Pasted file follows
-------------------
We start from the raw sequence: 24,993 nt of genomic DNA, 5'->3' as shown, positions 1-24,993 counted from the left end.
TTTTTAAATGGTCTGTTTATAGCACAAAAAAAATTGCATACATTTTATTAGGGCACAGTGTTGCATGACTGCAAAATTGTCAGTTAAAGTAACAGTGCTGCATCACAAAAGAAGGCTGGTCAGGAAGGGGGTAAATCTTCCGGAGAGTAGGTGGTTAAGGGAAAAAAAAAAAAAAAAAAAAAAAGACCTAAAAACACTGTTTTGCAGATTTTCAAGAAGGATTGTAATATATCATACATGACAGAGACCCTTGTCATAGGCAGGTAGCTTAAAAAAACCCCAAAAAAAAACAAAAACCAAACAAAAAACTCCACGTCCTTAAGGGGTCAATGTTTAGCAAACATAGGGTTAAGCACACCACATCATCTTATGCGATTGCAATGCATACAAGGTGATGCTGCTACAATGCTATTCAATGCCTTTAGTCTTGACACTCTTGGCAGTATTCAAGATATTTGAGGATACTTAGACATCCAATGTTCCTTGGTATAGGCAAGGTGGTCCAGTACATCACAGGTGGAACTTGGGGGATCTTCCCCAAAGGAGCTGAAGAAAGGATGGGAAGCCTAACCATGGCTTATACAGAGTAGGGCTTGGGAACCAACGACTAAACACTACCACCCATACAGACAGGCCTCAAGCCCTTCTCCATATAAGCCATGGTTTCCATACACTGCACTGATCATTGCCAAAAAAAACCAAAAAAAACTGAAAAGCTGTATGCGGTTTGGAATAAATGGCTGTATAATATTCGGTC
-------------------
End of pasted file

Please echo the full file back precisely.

We start from the raw sequence: 24,993 nt of genomic DNA, 5'->3' as shown, positions 1-24,993 counted from the left end.
TTTTTAAATGGTCTGTTTATAGCACAAAAAAAATTGCATACATTTTATTAGGGCACAGTGTTGCATGACTGCAAAATTGTCAGTTAAAGTAACAGTGCTGCATCACAAAAGAAGGCTGGTCAGGAAGGGGGTAAATCTTCCGGAGAGTAGGTGGTTAAGGGAAAAAAAAAAAAAAAAAAAAAAAGACCTAAAAACACTGTTTTGCAGATTTTCAAGAAGGATTGTAATATATCATACATGACAGAGACCCTTGTCATAGGCAGGTAGCTTAAAAAAACCCCAAAAAAAAACAAAAACCAAACAAAAAACTCCACGTCCTTAAGGGGTCAATGTTTAGCAAACATAGGGTTAAGCACACCACATCATCTTATGCGATTGCAATGCATACAAGGTGATGCTGCTACAATGCTATTCAATGCCTTTAGTCTTGACACTCTTGGCAGTATTCAAGATATTTGAGGATACTTAGACATCCAATGTTCCTTGGTATAGGCAAGGTGGTCCAGTACATCACAGGTGGAACTTGGGGGATCTTCCCCAAAGGAGCTGAAGAAAGGATGGGAAGCCTAACCATGGCTTATACAGAGTAGGGCTTGGGAACCAACGACTAAACACTACCACCCATACAGACAGGCCTCAAGCCCTTCTCCATATAAGCCATGGTTTCCATACACTGCACTGATCATTGCCAAAAAAAACCAAAAAAAACTGAAAAGCTGTATGCGGTTTGGAATAAATGGCTGTATAATATTCGGTC